Ready For Your First Long Distance Relationship?
In 2016, these were my priorities: be the best in my job, travel abroad, find a boyfriend.
In 2019, my priorities changed to these: be with my partner, become a yoga teacher, find a remote job.
Only 3 years passed and my circumstances changed drastically.
The major shift came from getting into my first long-distance relationship and eventually wanting to move abroad or at least be ready to, so we can remove the distance barrier between us.
If you are in a long-distance relationship like me, about to get into one, or considering to be in one, these might help you determine if you are in the right place or ready to be there.
Are you ready for a major change in your expenses?
Thank goodness, calls can now be made over Facetime, Whatsapp, and other means. Otherwise, phone bills will shoot up.
As a single person, you are only thinking of traveling with friends and family for a weekend or a 3-week vacation, when in an LDR (long-distance relationship) you will be thinking of how you can spend quality time together in one place.
You will have to save for your flights, accommodations, and/or tours. To be able to do this, you will have to be more wary of your spending and see where your money goes.
If the relationship is the number 1 priority for you, your resources — especially your money — goes into it automatically.
Are you alright with setting aside at least 30 minutes a day to call each other?
Trust is the main element in being in an LDR and you build this through constant communication. How can you trust your partner if you only rely on text messaging and you don’t see each other’s micro-expressions when you’re excited or irritated?
Setting aside time to connect, every single day, is a very effective way to build trust, and love for each other.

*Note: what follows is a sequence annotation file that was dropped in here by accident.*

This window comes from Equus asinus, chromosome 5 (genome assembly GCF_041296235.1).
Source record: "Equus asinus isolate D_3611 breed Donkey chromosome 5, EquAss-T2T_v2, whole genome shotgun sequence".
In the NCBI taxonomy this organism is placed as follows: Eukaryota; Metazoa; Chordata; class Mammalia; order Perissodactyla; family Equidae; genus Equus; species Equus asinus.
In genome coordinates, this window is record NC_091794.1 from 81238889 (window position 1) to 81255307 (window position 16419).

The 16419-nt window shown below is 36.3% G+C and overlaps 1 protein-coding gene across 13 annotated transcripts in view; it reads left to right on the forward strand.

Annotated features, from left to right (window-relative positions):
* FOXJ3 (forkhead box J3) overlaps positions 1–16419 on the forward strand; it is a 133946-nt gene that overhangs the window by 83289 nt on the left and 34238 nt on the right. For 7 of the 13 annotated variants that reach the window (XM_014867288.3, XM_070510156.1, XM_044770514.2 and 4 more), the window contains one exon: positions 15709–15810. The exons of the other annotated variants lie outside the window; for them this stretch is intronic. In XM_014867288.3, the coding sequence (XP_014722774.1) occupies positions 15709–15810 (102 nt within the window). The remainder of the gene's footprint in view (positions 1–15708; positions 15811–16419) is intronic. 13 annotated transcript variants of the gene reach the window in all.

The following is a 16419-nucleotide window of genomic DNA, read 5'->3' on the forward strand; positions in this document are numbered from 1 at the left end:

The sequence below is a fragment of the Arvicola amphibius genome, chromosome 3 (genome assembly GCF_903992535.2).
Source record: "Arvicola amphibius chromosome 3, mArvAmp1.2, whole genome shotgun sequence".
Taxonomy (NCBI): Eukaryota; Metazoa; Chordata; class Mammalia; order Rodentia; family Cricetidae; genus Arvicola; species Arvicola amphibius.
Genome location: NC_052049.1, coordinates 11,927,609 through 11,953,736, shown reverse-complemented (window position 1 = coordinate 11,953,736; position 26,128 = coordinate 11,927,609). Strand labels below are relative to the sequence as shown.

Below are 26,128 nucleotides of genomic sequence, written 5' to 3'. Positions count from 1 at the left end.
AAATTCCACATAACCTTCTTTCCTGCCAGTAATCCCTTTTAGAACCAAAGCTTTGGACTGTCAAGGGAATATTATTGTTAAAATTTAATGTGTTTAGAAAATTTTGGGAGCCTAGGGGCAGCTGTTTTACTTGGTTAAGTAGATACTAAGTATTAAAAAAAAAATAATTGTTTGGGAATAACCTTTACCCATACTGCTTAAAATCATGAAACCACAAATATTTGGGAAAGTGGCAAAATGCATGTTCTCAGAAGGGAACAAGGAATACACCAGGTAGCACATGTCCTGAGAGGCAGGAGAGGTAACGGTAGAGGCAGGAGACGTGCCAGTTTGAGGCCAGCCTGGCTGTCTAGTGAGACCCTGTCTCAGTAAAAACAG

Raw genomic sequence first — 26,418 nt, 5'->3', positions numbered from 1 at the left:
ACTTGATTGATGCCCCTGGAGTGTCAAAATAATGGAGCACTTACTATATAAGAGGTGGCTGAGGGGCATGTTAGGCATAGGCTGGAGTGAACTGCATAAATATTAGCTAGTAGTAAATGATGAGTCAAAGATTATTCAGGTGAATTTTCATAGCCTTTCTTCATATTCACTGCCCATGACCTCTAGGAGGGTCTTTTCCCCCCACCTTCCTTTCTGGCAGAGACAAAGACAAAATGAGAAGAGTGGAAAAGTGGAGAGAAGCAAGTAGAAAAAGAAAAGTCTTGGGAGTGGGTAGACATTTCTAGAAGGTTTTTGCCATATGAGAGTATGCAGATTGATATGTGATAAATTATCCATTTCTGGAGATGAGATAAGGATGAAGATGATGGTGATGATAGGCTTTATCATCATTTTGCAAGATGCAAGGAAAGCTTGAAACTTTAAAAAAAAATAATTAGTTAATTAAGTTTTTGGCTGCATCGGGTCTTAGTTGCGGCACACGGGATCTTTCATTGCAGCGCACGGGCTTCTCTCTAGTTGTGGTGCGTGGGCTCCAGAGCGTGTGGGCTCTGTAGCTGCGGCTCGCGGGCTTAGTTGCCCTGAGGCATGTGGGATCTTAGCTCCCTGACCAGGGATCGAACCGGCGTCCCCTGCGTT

This will change the way you manage time. You may have to decide between hanging out with a colleague versus having that call with your partner. Or going out on a Saturday night with girlfriends vs going on a Facetime date night with your boyfriend.
Now, I’m not saying you just give him a ring, tell a few stories and say goodnight. I’m saying you have to get deep into every conversation, listen, ask questions and be genuinely interested in the other person. This will take energy to do.
Are you prepared for a career change?
When you and your partner start talking about the other person moving, what type of job will you have in his city? Can you work in the same industry or the same job that you have now? If not, are you prepared to shift and take an entry-level job?
Being in an LDR will make you think about your career a little bit more closely and seriously, or you can just wing it. Move, get a job that’s the easiest to find just to earn some money and help with expenses, then move towards working on something you are passionate about whether that’s corporate work or not.
Are you ready to uproot yourself?
You might have to move. Or he has to. Either way, being in an LDR means that there’s a big possibility that you will have to leave your home behind. This means leaving your friends, job, and possibly, family.
There are people who like this idea already, and some don’t.
If you are the type who enjoys being physically close to the people you love, this might be a hurdle.
If you answered ‘yes’ to these questions, you are prepared.
Here’s a word of caution. Being prepared will not make things easy. But it will make things more bearable.
Once you know where you’re heading, you can take small but important steps into the big dream that is living together.
Now go and make it happen.
If you liked this article, you might enjoy these too:
How To Make A Brand New Long-Distance Relationship Work
The first 6–8 months are incredible. Keep the momentum going.